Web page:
You might have better luck! The idea is not all that complicated: a race car goes real fast, zoom zoom through everything and therfor, sometimes, knocks things down if it drives through a regular street or play ground. There are a place for a race car: the race track. J cannot fonction as a race car all the time, otherwise he might have negative consequences (need to find examples he can relate to)
    Than you have a car that runs just right (maybe your family car?) and that's really nice for everyone involved because it has time to pay attention to its surrounding and can speed up and slow down in a controlled manner.
    Than the slow car: needs gaz, can't really run good. You get the idea.
    If J does not relate to cars, he can pick animals (cheetah, dog and turtle maybe or whatever he wants really).
    The main idea is for him to let you know how he feels at specific moments: "I feel like a race car because I can't stop running and jumping". Once he can identify it, then you can offer activities to help him slow down and bring him back to the state of the car that runs just right.
    I'll email you some word cards that explain different activities that could help him slow down. I've selected the ones that are calming for V, J could of course react differently.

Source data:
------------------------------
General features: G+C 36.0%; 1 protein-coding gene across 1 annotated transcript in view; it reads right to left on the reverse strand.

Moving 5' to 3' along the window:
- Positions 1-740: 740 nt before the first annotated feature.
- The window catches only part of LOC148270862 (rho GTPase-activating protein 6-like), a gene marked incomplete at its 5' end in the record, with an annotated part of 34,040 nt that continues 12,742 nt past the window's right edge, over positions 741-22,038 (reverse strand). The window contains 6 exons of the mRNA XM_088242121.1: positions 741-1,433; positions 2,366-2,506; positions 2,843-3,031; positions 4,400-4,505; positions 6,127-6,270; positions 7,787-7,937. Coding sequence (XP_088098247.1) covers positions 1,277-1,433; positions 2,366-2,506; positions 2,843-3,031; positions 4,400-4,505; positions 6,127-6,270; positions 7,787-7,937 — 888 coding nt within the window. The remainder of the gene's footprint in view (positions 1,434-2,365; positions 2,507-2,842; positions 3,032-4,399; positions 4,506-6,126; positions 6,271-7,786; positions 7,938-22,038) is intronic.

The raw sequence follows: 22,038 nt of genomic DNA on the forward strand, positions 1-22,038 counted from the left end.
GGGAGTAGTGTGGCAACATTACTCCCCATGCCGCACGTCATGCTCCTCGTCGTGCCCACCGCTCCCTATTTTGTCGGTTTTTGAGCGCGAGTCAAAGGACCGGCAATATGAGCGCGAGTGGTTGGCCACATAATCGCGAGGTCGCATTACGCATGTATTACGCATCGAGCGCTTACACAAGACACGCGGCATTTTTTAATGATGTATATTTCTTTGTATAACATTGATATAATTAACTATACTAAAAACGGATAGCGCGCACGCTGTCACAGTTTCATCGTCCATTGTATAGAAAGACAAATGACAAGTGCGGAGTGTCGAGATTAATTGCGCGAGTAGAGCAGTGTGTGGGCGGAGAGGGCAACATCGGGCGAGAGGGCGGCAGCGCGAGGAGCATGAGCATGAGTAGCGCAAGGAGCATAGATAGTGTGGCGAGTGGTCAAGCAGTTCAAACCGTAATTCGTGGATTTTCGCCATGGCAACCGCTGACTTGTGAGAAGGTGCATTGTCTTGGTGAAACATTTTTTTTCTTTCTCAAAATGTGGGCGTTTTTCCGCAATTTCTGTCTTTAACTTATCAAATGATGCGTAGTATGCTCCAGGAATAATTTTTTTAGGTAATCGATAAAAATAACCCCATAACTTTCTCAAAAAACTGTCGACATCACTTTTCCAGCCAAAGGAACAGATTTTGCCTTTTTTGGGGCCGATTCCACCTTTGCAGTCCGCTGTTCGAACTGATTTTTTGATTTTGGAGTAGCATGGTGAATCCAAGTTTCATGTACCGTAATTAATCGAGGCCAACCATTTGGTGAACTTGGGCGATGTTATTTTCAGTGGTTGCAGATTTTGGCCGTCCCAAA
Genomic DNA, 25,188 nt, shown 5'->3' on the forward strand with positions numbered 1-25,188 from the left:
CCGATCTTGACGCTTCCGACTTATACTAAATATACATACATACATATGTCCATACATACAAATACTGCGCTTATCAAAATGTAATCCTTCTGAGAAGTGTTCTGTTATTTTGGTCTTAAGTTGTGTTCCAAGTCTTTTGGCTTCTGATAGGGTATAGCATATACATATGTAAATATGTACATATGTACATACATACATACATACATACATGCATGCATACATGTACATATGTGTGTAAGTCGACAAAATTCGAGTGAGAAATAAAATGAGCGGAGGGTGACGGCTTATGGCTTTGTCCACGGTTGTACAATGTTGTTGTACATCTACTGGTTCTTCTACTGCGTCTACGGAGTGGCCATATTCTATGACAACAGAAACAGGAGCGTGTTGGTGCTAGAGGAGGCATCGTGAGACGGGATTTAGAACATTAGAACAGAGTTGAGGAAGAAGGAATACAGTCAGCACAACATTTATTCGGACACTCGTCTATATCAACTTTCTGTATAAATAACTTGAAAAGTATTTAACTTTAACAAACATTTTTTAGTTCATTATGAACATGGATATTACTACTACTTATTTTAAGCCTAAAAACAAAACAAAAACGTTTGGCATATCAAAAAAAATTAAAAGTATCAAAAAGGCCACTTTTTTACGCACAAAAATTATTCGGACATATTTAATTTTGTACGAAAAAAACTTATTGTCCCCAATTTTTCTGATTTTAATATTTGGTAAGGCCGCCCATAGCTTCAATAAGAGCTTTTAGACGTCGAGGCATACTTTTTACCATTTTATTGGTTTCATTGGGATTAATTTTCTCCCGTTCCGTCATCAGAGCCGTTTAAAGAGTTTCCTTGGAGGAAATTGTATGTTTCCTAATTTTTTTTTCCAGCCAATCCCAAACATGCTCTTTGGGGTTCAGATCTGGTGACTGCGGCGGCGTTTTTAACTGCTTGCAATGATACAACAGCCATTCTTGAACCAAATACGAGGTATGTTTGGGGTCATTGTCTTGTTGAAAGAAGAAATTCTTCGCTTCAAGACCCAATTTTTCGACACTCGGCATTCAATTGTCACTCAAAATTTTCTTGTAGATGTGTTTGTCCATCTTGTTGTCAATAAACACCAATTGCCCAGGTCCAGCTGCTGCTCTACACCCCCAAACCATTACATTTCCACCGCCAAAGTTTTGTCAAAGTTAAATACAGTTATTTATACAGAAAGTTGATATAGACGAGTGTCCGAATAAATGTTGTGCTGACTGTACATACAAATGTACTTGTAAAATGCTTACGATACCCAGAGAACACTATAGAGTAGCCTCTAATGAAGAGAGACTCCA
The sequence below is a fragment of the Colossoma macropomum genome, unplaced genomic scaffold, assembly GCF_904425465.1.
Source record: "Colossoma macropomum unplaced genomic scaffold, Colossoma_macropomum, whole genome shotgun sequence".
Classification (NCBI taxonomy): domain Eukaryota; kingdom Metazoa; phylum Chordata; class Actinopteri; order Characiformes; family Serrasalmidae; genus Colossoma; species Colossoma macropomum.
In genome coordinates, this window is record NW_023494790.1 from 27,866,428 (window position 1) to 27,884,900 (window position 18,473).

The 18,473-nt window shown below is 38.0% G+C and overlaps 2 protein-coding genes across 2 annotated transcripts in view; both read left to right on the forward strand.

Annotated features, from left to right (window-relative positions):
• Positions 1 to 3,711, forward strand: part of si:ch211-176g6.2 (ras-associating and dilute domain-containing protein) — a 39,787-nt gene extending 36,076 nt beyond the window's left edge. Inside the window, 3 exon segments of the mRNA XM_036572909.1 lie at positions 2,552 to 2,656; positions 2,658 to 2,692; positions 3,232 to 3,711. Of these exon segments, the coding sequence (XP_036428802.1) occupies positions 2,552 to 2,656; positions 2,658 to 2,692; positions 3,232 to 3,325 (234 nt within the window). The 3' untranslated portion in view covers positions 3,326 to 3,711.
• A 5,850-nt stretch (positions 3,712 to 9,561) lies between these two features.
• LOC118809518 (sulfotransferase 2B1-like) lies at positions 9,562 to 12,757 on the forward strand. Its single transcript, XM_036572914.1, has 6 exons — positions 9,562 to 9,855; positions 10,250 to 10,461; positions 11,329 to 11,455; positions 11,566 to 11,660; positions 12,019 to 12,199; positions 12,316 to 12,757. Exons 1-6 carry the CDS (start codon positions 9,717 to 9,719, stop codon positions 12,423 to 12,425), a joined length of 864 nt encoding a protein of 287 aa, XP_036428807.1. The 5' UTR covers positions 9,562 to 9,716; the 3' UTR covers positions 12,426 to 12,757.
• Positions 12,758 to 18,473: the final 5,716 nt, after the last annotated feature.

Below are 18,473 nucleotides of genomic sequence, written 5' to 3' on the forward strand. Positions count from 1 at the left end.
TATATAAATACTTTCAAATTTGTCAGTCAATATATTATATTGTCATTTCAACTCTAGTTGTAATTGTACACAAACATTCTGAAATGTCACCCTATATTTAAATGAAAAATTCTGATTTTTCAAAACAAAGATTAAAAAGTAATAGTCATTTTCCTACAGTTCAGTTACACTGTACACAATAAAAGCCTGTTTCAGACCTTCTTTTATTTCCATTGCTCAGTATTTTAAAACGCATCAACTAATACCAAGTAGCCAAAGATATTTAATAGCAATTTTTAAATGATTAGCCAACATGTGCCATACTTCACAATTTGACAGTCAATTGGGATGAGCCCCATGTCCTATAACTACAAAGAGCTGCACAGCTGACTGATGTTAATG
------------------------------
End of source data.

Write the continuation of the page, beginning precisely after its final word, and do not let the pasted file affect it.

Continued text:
V is not or at least does not appear to be as active as J, but we are havng issues again. He is in constant motion and even stiming every now and then (somethings I had never seen him do before). But to answer your questions: YES, one can help a child slow down without medications. It's the matter of finding the right sensory diet for the child.
  8. whatamess

    whatamess New Member

    "How does my Engine Run?" is a good idea, also, popular in schools for social skills is a program called "Super Flex" which uses cartoon characters to represent thought processes, moods, negative characteristics and Super Flex is the super hero who tries to understand these 'enemies' and defeat them. I think J really might enjoy learning about this program.